At least three rebel Conservative MPs threatened to resign from the Government over the decision to hike National Insurance to pay for social care, The Telegraph can reveal.
The Government whips' office was forced to telephone furious Red Wall MPs and parliamentary private secretaries (PPSs) over the weekend to threaten their political careers, after they said they would rebel against the Government in Tuesday’s National Insurance vote.
Dozens of Conservatives could abstain or vote against Mr Johnson on Tuesday’s bill, which will increase National Insurance payments for both employees and firms by 1.25 percentage points.
Downing Street was on Monday night accused of trying to "rush through" the bill in an attempt to head off a more significant rebellion, while other MPs complained the Tory whips' office was using "hardcore bullying" tactics to keep members in line.
Jonathan Gullis and Sara Britcliffe, both Red Wall Conservative MPs who were elected in 2019 and have since taken jobs as PPSs, were understood to be on the brink of resignation over the weekend before No10 convinced them they should remain in post.
PPSs are unpaid and are not members of the Government, but act as ministers' informants on the back benches to gauge the mood of the party. They are required to support the Government in votes.
A third PPS is understood to have agreed to vote for the national insurance rise after they were told on Sunday morning that ministers had decided to scrap plans for vaccine passports .
Sajid Javid, the Health Secretary, announced the scheme had been shelved less than two hours later on a broadcast round.
Two further PPSs had threatened to resign over vaccine passports, The Telegraph has been told.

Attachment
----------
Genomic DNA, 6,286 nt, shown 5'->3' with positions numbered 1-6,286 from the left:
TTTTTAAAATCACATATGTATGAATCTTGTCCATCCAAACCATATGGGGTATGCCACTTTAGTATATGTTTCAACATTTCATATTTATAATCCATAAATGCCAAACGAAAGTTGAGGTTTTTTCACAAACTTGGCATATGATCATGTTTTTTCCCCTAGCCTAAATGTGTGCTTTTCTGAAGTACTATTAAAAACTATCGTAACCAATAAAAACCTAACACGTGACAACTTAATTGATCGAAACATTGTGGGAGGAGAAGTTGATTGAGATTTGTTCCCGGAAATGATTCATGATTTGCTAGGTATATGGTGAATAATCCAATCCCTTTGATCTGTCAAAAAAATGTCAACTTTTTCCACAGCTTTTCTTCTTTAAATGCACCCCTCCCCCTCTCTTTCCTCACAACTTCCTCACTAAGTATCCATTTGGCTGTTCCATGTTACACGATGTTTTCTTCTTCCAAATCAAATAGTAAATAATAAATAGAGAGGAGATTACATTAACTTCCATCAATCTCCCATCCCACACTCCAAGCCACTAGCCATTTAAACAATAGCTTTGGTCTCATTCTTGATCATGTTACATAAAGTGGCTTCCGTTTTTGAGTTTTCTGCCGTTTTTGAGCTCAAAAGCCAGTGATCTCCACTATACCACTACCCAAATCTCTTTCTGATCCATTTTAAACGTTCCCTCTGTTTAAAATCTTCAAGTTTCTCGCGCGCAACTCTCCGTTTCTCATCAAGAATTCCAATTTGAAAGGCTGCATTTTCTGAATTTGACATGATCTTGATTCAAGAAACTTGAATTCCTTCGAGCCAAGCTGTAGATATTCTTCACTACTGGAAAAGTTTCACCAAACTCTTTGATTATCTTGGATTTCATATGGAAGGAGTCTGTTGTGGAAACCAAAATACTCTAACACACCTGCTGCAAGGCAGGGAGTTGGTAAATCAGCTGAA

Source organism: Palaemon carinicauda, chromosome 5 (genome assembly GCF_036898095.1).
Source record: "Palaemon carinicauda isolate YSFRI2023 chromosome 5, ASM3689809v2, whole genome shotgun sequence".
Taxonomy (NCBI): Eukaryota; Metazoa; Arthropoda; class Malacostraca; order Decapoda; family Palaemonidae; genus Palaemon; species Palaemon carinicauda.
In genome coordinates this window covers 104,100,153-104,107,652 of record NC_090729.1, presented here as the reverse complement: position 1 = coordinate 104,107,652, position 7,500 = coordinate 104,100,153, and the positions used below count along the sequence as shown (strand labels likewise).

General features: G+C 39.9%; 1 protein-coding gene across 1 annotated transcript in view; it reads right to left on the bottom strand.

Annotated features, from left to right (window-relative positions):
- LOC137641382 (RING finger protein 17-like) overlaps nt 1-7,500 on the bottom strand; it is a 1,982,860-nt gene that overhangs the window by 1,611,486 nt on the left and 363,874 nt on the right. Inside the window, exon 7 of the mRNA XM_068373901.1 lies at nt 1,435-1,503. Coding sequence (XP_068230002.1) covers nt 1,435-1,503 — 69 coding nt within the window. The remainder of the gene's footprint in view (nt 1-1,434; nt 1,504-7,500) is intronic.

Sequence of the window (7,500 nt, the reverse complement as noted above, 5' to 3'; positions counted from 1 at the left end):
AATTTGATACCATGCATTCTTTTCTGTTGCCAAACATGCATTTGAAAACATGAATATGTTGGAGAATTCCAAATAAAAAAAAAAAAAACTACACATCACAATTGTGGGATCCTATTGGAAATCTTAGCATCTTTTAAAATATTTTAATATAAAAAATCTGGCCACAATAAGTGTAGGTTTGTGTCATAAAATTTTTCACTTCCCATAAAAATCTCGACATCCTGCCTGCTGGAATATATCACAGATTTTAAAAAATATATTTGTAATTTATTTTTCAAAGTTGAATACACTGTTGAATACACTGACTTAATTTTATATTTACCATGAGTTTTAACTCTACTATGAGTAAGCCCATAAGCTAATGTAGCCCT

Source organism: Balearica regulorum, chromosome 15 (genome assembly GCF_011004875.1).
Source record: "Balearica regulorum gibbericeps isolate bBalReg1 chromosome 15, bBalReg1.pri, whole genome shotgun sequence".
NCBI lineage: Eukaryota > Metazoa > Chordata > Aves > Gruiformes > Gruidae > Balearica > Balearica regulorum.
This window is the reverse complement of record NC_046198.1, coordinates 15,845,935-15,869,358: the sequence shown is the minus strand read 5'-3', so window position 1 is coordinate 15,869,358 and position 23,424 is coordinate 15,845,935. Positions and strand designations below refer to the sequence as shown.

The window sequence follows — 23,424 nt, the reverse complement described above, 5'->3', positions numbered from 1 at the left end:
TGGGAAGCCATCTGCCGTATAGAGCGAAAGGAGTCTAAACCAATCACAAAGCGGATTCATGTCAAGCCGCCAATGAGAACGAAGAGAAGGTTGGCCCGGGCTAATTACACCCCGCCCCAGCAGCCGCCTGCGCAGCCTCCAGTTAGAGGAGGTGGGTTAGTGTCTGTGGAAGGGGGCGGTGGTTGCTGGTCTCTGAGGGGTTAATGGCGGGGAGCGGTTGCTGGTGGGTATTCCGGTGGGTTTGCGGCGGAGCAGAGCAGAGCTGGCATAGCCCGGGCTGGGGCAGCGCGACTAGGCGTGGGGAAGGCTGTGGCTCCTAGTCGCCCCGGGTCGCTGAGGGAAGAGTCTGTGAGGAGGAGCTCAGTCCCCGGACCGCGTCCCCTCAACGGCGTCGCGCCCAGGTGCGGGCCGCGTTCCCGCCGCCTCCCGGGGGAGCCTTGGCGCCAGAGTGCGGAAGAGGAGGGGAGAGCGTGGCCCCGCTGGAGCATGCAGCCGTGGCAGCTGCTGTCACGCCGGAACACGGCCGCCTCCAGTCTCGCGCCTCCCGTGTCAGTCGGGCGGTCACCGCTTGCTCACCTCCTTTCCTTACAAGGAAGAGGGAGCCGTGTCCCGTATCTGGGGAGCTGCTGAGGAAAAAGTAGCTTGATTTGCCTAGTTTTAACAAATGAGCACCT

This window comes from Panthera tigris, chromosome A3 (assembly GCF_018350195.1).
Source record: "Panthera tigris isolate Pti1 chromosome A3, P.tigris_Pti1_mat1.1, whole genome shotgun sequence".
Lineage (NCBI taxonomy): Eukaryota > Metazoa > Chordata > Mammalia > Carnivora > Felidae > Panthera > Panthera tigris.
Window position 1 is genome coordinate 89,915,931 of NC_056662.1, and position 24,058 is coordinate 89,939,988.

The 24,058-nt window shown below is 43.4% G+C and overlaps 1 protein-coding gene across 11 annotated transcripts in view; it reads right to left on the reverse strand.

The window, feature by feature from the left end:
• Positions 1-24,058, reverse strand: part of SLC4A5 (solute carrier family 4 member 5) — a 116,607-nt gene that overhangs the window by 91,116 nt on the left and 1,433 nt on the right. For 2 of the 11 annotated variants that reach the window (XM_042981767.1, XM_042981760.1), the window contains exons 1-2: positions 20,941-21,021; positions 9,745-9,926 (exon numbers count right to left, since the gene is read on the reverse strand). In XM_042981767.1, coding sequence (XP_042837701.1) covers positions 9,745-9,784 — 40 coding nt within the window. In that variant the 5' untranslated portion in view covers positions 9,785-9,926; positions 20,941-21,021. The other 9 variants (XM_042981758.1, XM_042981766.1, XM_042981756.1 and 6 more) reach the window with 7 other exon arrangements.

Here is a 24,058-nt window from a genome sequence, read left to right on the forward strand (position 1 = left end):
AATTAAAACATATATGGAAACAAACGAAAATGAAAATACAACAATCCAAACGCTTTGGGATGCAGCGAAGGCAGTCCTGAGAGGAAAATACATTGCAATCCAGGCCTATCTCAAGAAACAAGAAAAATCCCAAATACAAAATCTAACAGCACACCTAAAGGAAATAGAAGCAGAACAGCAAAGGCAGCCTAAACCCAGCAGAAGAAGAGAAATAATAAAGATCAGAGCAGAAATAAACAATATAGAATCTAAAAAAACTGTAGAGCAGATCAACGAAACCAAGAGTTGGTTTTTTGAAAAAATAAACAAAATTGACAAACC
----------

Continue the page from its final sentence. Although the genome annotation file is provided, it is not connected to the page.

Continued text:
"The whips have come across pretty hard to the PPSs and 2019 intake across the board and said: 'You’re not going anywhere if you don’t vote for this'," one MP said.
Another described Downing Street's whipping operation at the weekend as "pretty rough".
The threats to junior MPs who joined Parliament at the last election came as several senior backbenchers prepared to rebel on the plans.
Tory MP Sir Roger Gale, who abstained last week, signalled he may vote against the proposal.
“The PM is trying to rush this through to stop people discussing it properly. There is a great deal of hostility to it,” he said
Sir John Redwood, a prominent low-tax Tory, said: “I will certainly not be voting for it. I will either abstain or vote against.”
David Davis and Sir Iain Duncan Smith, both former Conservative cabinet ministers, on Monday night said they were undecided on whether to vote for the bill.
“Frankly, the more I look the more concerned I am,” Mr Davis told The Telegraph.
Johnny Mercer, a former defence minister, said he would abstain because he believed the social care measures should be paid for by a rise in income tax, not national insurance.
"I think people would expect that if we ask for money from them there should be reform involved," he added.
Sir Keir Starmer, the Labour leader, on Monday gave the clearest indication yet that his party would fund social care reform through capital gains tax, not a levy on earnings like income tax or national insurance.
"Our analysis is that you could raise this money in other ways, whether that's capital gains tax, whether that's on properties, stocks and shares or dividends," he said on a visit to Bermondsey, while accusing Mr Johnson of "hammering working people" with the insurance rise.
Labour and the Liberal Democrats will vote against the increase.
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